Hot Off The Pan: Brief History of Pancakes

    Michael Stern

    While biting into Ahmad Lim‘s ever so famous black pancakes, we began to wonder where did this delicious breakfast staple come from. So, Fork decided to search the deep web for answers and what we found had rendered us speechless. Apparently pancakes or something that resembles it had been around since 30 000 years ago!

    What are pancakes?

    Pancakes are defined as is a flat cake, that is often thin and round. Pancakes are from a starch-based batter that may contain eggs, milk, and butter. Then, cooked with oil or butter on a hot surface such as a griddle or frying pan. People around the world called it as hotcake, modern crepe, or as Malaysian, we called it apam balik or lempeng.

    Pancakes are an ancient dish, as proven by historians. Starch grains from the stone age suggest that the people during that time used a grinding tool to make flour out of cattails and ferns. The flour is then used as an ingredient for a pancake. This dish is not similar to the modern crepe or hotcake but the idea is the same; a flat cake made from batter and fried.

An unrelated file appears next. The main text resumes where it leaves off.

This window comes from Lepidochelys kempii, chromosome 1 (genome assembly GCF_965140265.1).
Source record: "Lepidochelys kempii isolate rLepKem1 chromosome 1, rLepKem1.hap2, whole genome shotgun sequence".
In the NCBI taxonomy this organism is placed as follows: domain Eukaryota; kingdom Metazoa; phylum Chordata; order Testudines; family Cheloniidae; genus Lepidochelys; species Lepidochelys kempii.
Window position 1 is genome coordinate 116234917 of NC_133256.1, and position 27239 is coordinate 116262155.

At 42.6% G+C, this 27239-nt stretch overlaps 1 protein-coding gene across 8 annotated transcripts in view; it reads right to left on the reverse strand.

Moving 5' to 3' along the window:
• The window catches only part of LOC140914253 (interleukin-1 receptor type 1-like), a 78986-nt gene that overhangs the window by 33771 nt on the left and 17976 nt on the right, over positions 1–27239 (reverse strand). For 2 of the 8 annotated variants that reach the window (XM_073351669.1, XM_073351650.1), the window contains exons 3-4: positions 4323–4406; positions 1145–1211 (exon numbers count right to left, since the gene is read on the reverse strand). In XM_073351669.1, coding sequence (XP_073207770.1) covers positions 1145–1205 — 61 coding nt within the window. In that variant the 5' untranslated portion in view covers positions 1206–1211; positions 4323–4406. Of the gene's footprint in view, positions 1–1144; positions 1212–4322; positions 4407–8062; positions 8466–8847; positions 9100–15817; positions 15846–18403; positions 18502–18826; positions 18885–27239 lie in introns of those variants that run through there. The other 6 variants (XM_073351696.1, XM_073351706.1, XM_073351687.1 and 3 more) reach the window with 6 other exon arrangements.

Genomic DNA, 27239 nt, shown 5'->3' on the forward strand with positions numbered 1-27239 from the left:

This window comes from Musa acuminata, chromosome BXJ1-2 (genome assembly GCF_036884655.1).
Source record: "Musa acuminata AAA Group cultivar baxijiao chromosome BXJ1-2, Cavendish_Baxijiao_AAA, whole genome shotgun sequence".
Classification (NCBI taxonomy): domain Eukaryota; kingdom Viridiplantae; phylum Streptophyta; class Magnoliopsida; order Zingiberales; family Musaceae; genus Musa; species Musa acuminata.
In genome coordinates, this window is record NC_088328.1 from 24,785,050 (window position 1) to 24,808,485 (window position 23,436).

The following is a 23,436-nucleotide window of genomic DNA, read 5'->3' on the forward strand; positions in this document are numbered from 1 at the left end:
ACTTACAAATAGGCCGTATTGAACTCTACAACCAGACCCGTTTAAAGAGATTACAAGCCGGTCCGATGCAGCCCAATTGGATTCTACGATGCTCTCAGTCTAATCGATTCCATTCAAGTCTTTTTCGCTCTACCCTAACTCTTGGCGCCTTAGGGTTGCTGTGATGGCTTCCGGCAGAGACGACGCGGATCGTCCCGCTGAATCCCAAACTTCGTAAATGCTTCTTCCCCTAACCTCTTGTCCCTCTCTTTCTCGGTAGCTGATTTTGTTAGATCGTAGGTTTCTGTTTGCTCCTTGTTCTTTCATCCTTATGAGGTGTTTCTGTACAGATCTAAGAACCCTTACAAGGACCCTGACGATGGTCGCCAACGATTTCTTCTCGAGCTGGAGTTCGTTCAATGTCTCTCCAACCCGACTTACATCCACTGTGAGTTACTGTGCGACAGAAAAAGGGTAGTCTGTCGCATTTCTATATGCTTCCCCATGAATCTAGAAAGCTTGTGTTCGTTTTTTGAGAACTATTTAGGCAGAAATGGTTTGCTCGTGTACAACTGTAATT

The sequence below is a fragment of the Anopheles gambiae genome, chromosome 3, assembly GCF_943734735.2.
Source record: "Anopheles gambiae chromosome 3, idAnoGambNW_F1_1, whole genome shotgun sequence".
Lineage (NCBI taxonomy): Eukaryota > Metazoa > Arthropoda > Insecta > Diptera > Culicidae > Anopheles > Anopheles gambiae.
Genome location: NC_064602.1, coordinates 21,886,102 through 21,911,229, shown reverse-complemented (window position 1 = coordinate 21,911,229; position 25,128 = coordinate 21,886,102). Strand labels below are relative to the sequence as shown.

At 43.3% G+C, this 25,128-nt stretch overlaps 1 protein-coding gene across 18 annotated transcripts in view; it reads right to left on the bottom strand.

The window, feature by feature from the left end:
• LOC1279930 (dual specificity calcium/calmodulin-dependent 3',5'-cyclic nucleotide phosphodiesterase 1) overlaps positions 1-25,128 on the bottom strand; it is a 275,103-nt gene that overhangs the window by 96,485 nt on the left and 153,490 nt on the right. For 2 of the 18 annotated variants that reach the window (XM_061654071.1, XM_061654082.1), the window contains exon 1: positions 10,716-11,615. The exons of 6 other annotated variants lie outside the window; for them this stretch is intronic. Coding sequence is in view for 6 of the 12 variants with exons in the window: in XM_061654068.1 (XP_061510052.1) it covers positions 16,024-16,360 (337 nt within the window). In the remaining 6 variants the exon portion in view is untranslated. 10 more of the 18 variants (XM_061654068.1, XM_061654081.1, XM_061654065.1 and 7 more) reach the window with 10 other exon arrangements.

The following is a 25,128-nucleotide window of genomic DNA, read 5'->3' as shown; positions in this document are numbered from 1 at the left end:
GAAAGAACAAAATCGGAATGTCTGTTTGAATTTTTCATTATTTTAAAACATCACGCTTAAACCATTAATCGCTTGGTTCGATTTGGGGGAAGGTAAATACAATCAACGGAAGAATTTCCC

Another interesting fact is that the Romans empire in the 1st century AD, eats a dish called Alita Dolcia; made from basic pancake ingredients with some other spices. The Roman people also eat pancakes mixed with honey or fruits. Although this Roman sweet dish resembled the real deal, the pancake we know today actually originated from the Medieval Europe.

    In the 15th century, people in Europe traditionally eat pancakes in a large quantity, especially on Shrove Tuesday. This is because making pancake is a good way to use up stores of perishables like eggs, milk, and butter before the period of church-mandated fast.

    Later in the 18th century in Friesland, Germany, we found out that a traditional wedding breakfast is pannekoek with milk and honey. A simpler version of this ancient dish, similar to how the Romans’ consume it. Nothing fancy for German people. In fact, in the rural areas, they eat pannekoek for Christmas Eve’s and New Year celebration.

    Fast forward to today, there are about 48 versions of it all over the world. Some are more on the savory side and the others are sweeter. If you have the time and money to spare, go around the globe and taste the different types of pancakes available. A happy tummy always has a healthy mind!